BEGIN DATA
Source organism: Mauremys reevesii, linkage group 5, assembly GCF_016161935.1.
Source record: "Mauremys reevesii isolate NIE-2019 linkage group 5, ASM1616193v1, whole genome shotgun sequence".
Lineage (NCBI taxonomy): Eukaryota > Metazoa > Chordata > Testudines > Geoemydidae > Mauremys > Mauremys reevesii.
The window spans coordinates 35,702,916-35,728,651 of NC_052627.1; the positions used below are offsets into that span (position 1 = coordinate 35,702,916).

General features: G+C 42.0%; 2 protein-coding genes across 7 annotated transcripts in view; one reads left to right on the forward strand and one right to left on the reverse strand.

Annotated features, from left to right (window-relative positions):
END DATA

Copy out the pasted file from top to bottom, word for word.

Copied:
Source organism: Mauremys reevesii, linkage group 5, assembly GCF_016161935.1.
Source record: "Mauremys reevesii isolate NIE-2019 linkage group 5, ASM1616193v1, whole genome shotgun sequence".
Lineage (NCBI taxonomy): Eukaryota > Metazoa > Chordata > Testudines > Geoemydidae > Mauremys > Mauremys reevesii.
The window spans coordinates 35,702,916-35,728,651 of NC_052627.1; the positions used below are offsets into that span (position 1 = coordinate 35,702,916).

General features: G+C 42.0%; 2 protein-coding genes across 7 annotated transcripts in view; one reads left to right on the forward strand and one right to left on the reverse strand.

Annotated features, from left to right (window-relative positions):